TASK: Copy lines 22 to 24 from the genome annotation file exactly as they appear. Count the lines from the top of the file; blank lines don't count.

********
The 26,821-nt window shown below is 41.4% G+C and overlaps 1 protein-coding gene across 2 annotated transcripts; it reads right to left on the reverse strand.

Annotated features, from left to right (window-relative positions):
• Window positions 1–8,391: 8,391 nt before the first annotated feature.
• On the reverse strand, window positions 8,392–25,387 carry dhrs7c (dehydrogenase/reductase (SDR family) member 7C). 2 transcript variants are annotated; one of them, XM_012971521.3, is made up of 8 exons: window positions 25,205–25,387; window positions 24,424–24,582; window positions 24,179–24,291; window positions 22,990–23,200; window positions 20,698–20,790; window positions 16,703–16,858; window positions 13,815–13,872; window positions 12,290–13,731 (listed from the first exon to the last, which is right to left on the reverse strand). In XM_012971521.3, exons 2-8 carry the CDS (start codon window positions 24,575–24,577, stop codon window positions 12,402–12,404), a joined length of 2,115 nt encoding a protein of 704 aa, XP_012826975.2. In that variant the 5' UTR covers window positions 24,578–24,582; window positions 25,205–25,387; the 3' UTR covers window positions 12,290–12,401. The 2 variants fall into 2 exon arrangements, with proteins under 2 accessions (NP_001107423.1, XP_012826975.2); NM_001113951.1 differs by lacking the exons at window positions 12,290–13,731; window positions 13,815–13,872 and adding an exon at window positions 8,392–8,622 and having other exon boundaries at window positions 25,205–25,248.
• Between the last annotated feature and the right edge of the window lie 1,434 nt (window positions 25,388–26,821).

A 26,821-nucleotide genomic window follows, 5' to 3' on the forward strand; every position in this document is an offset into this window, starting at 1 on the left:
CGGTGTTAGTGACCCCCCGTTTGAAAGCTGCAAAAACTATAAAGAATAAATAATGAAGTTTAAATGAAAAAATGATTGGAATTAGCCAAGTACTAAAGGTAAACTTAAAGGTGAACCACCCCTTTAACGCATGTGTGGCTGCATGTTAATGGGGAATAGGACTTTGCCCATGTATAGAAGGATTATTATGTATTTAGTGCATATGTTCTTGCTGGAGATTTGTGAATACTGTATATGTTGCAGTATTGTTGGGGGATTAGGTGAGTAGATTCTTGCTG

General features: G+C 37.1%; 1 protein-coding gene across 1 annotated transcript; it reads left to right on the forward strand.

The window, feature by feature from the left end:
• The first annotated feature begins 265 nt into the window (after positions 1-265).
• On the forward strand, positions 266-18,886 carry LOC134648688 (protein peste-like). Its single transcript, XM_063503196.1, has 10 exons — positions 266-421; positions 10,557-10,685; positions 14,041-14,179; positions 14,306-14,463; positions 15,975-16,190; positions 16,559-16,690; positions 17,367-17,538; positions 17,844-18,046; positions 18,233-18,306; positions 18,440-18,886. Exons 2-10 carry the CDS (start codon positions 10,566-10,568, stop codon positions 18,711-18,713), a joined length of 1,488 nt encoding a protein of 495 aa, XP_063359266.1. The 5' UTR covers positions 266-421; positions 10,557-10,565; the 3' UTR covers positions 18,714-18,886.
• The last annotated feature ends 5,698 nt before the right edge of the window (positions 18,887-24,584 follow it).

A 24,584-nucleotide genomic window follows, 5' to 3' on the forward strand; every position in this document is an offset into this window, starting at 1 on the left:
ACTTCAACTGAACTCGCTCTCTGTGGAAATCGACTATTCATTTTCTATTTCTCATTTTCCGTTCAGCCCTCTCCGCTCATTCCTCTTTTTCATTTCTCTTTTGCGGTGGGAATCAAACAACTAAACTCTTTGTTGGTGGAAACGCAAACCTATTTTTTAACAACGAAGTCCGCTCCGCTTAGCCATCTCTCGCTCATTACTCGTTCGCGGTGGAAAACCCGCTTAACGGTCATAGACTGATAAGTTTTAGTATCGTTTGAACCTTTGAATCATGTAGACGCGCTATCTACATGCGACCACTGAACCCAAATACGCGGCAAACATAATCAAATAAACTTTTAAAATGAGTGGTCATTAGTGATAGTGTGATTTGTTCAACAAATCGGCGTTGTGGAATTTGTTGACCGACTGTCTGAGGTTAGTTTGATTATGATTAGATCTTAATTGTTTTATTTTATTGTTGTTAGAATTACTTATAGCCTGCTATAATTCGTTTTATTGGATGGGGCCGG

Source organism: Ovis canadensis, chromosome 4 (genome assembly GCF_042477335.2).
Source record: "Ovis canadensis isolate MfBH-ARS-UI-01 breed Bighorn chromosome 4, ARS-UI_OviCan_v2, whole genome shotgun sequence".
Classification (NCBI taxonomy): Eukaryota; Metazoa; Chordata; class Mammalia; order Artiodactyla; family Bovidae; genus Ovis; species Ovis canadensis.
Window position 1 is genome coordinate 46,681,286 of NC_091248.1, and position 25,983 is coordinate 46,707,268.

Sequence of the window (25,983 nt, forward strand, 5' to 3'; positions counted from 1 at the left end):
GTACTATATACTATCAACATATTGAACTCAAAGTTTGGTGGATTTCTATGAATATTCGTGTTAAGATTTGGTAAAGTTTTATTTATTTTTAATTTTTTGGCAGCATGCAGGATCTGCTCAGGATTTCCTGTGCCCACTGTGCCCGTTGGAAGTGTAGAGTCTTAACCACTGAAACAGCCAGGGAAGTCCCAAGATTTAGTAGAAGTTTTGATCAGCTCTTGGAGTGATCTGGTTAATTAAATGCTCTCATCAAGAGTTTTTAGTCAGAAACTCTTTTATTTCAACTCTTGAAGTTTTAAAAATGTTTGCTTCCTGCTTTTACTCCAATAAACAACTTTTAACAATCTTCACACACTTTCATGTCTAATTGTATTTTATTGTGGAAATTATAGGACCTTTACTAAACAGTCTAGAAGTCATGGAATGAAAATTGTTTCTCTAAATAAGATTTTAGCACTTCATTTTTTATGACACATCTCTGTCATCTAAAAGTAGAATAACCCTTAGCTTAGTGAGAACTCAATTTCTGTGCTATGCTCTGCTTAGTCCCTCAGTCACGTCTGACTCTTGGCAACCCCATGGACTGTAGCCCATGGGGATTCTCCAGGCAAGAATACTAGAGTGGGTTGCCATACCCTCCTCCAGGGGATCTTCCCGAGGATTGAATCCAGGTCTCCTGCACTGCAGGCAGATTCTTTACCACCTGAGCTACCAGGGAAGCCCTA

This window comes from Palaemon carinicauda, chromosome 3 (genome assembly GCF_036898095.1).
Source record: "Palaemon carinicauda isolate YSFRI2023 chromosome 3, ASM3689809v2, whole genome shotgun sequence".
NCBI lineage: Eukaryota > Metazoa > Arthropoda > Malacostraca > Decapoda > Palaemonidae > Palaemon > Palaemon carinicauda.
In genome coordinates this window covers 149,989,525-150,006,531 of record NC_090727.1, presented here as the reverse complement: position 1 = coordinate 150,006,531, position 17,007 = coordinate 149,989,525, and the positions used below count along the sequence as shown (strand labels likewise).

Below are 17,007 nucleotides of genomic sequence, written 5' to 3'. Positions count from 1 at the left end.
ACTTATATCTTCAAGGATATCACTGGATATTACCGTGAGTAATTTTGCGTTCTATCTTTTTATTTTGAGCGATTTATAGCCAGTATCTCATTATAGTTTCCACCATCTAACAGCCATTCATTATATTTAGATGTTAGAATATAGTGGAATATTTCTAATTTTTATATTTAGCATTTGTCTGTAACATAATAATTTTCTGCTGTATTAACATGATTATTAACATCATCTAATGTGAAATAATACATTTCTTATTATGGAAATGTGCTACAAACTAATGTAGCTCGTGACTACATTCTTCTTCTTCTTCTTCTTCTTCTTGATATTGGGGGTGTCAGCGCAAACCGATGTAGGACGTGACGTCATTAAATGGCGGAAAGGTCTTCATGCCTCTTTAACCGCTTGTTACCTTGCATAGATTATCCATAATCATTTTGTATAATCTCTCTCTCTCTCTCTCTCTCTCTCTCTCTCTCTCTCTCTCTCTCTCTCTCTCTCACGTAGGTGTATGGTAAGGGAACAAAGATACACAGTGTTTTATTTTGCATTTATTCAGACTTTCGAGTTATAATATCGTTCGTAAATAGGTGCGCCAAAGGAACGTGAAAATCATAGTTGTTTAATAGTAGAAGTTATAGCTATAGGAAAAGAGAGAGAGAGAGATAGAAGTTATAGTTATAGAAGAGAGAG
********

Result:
Source record: "Palaemon carinicauda isolate YSFRI2023 chromosome 3, ASM3689809v2, whole genome shotgun sequence".
NCBI lineage: Eukaryota > Metazoa > Arthropoda > Malacostraca > Decapoda > Palaemonidae > Palaemon > Palaemon carinicauda.
In genome coordinates this window covers 149,989,525-150,006,531 of record NC_090727.1, presented here as the reverse complement: position 1 = coordinate 150,006,531, position 17,007 = coordinate 149,989,525, and the positions used below count along the sequence as shown (strand labels likewise).